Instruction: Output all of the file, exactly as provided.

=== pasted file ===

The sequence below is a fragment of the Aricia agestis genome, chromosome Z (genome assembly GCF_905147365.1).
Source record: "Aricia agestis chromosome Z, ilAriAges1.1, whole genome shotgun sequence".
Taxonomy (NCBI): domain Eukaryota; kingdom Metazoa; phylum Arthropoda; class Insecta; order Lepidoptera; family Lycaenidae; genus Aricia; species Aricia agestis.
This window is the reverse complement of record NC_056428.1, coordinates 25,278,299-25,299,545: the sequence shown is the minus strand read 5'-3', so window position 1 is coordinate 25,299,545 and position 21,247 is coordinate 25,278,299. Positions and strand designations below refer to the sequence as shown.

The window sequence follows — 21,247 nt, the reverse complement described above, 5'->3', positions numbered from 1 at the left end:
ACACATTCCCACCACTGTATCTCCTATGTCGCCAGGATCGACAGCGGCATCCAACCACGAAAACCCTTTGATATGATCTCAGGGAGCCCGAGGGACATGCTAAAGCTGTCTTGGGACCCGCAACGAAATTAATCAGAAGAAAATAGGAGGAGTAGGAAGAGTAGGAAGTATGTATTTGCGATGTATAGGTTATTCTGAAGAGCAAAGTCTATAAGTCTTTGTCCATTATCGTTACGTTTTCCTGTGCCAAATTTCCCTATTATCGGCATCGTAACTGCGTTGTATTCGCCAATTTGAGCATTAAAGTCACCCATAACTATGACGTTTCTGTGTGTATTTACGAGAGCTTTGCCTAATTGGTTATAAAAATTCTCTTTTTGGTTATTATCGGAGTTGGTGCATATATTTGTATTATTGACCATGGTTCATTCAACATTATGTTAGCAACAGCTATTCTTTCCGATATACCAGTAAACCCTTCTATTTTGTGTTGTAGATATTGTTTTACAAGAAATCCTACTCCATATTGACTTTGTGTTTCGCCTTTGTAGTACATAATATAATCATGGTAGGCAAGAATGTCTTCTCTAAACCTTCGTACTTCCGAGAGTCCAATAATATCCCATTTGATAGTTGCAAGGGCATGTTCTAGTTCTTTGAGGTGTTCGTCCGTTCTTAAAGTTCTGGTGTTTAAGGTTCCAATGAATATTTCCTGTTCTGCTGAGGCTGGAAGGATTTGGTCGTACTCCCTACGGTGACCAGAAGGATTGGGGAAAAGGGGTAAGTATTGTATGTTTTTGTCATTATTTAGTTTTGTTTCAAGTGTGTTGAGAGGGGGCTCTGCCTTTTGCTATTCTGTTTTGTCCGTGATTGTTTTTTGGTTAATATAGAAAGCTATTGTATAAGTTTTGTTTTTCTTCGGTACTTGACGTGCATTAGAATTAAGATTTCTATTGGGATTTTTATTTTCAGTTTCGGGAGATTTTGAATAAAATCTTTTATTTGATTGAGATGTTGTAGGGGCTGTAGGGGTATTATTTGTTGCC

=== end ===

The sequence below is a fragment of the Aricia agestis genome, chromosome Z (genome assembly GCF_905147365.1).
Source record: "Aricia agestis chromosome Z, ilAriAges1.1, whole genome shotgun sequence".
Taxonomy (NCBI): domain Eukaryota; kingdom Metazoa; phylum Arthropoda; class Insecta; order Lepidoptera; family Lycaenidae; genus Aricia; species Aricia agestis.
This window is the reverse complement of record NC_056428.1, coordinates 25,278,299-25,299,545: the sequence shown is the minus strand read 5'-3', so window position 1 is coordinate 25,299,545 and position 21,247 is coordinate 25,278,299. Positions and strand designations below refer to the sequence as shown.

The window sequence follows — 21,247 nt, the reverse complement described above, 5'->3', positions numbered from 1 at the left end:
ACACATTCCCACCACTGTATCTCCTATGTCGCCAGGATCGACAGCGGCATCCAACCACGAAAACCCTTTGATATGATCTCAGGGAGCCCGAGGGACATGCTAAAGCTGTCTTGGGACCCGCAACGAAATTAATCAGAAGAAAATAGGAGGAGTAGGAAGAGTAGGAAGTATGTATTTGCGATGTATAGGTTATTCTGAAGAGCAAAGTCTATAAGTCTTTGTCCATTATCGTTACGTTTTCCTGTGCCAAATTTCCCTATTATCGGCATCGTAACTGCGTTGTATTCGCCAATTTGAGCATTAAAGTCACCCATAACTATGACGTTTCTGTGTGTATTTACGAGAGCTTTGCCTAATTGGTTATAAAAATTCTCTTTTTGGTTATTATCGGAGTTGGTGCATATATTTGTATTATTGACCATGGTTCATTCAACATTATGTTAGCAACAGCTATTCTTTCCGATATACCAGTAAACCCTTCTATTTTGTGTTGTAGATATTGTTTTACAAGAAATCCTACTCCATATTGACTTTGTGTTTCGCCTTTGTAGTACATAATATAATCATGGTAGGCAAGAATGTCTTCTCTAAACCTTCGTACTTCCGAGAGTCCAATAATATCCCATTTGATAGTTGCAAGGGCATGTTCTAGTTCTTTGAGGTGTTCGTCCGTTCTTAAAGTTCTGGTGTTTAAGGTTCCAATGAATATTTCCTGTTCTGCTGAGGCTGGAAGGATTTGGTCGTACTCCCTACGGTGACCAGAAGGATTGGGGAAAAGGGGTAAGTATTGTATGTTTTTGTCATTATTTAGTTTTGTTTCAAGTGTGTTGAGAGGGGGCTCTGCCTTTTGCTATTCTGTTTTGTCCGTGATTGTTTTTTGGTTAATATAGAAAGCTATTGTATAAGTTTTGTTTTTCTTCGGTACTTGACGTGCATTAGAATTAAGATTTCTATTGGGATTTTTATTTTCAGTTTCGGGAGATTTTGAATAAAATCTTTTATTTGATTGAGATGTTGTAGGGGCTGTAGGGGTATTATTTGTTGCC